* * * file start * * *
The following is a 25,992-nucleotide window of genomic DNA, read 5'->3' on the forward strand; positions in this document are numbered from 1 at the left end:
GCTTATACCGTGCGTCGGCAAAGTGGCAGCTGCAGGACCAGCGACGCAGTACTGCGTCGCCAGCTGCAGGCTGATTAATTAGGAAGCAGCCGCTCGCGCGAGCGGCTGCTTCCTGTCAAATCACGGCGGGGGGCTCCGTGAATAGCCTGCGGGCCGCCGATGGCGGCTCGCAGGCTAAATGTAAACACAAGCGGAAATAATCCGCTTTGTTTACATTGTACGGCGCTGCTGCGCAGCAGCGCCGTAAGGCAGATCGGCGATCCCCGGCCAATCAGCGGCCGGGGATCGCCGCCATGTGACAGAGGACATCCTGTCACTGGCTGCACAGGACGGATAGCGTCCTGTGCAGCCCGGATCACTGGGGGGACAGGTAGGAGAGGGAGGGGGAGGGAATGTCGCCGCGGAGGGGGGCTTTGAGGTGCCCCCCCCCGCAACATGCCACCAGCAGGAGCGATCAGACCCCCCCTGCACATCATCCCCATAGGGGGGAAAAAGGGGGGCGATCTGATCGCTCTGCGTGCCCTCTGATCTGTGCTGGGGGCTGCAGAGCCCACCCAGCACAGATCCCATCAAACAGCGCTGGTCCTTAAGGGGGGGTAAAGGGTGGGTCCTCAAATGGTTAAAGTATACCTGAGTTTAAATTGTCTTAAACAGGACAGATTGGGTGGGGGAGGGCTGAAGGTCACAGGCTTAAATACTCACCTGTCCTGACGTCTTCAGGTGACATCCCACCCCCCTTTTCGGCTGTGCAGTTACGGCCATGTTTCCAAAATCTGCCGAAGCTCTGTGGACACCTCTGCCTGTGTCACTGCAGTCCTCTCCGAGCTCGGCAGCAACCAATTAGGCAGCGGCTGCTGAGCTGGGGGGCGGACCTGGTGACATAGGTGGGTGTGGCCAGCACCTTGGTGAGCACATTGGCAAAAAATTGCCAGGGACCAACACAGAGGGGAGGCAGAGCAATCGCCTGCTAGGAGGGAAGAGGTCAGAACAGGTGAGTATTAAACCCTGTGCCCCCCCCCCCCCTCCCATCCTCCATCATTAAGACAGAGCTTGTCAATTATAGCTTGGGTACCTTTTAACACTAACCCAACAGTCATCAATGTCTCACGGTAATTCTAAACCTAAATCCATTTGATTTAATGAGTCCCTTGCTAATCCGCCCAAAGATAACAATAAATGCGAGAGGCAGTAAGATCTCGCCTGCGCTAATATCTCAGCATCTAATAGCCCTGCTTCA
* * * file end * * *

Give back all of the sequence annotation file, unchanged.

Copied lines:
The following is a 25,992-nucleotide window of genomic DNA, read 5'->3' on the forward strand; positions in this document are numbered from 1 at the left end:
GCTTATACCGTGCGTCGGCAAAGTGGCAGCTGCAGGACCAGCGACGCAGTACTGCGTCGCCAGCTGCAGGCTGATTAATTAGGAAGCAGCCGCTCGCGCGAGCGGCTGCTTCCTGTCAAATCACGGCGGGGGGCTCCGTGAATAGCCTGCGGGCCGCCGATGGCGGCTCGCAGGCTAAATGTAAACACAAGCGGAAATAATCCGCTTTGTTTACATTGTACGGCGCTGCTGCGCAGCAGCGCCGTAAGGCAGATCGGCGATCCCCGGCCAATCAGCGGCCGGGGATCGCCGCCATGTGACAGAGGACATCCTGTCACTGGCTGCACAGGACGGATAGCGTCCTGTGCAGCCCGGATCACTGGGGGGACAGGTAGGAGAGGGAGGGGGAGGGAATGTCGCCGCGGAGGGGGGCTTTGAGGTGCCCCCCCCCGCAACATGCCACCAGCAGGAGCGATCAGACCCCCCCTGCACATCATCCCCATAGGGGGGAAAAAGGGGGGCGATCTGATCGCTCTGCGTGCCCTCTGATCTGTGCTGGGGGCTGCAGAGCCCACCCAGCACAGATCCCATCAAACAGCGCTGGTCCTTAAGGGGGGGTAAAGGGTGGGTCCTCAAATGGTTAAAGTATACCTGAGTTTAAATTGTCTTAAACAGGACAGATTGGGTGGGGGAGGGCTGAAGGTCACAGGCTTAAATACTCACCTGTCCTGACGTCTTCAGGTGACATCCCACCCCCCTTTTCGGCTGTGCAGTTACGGCCATGTTTCCAAAATCTGCCGAAGCTCTGTGGACACCTCTGCCTGTGTCACTGCAGTCCTCTCCGAGCTCGGCAGCAACCAATTAGGCAGCGGCTGCTGAGCTGGGGGGCGGACCTGGTGACATAGGTGGGTGTGGCCAGCACCTTGGTGAGCACATTGGCAAAAAATTGCCAGGGACCAACACAGAGGGGAGGCAGAGCAATCGCCTGCTAGGAGGGAAGAGGTCAGAACAGGTGAGTATTAAACCCTGTGCCCCCCCCCCCCCTCCCATCCTCCATCATTAAGACAGAGCTTGTCAATTATAGCTTGGGTACCTTTTAACACTAACCCAACAGTCATCAATGTCTCACGGTAATTCTAAACCTAAATCCATTTGATTTAATGAGTCCCTTGCTAATCCGCCCAAAGATAACAATAAATGCGAGAGGCAGTAAGATCTCGCCTGCGCTAATATCTCAGCATCTAATAGCCCTGCTTCA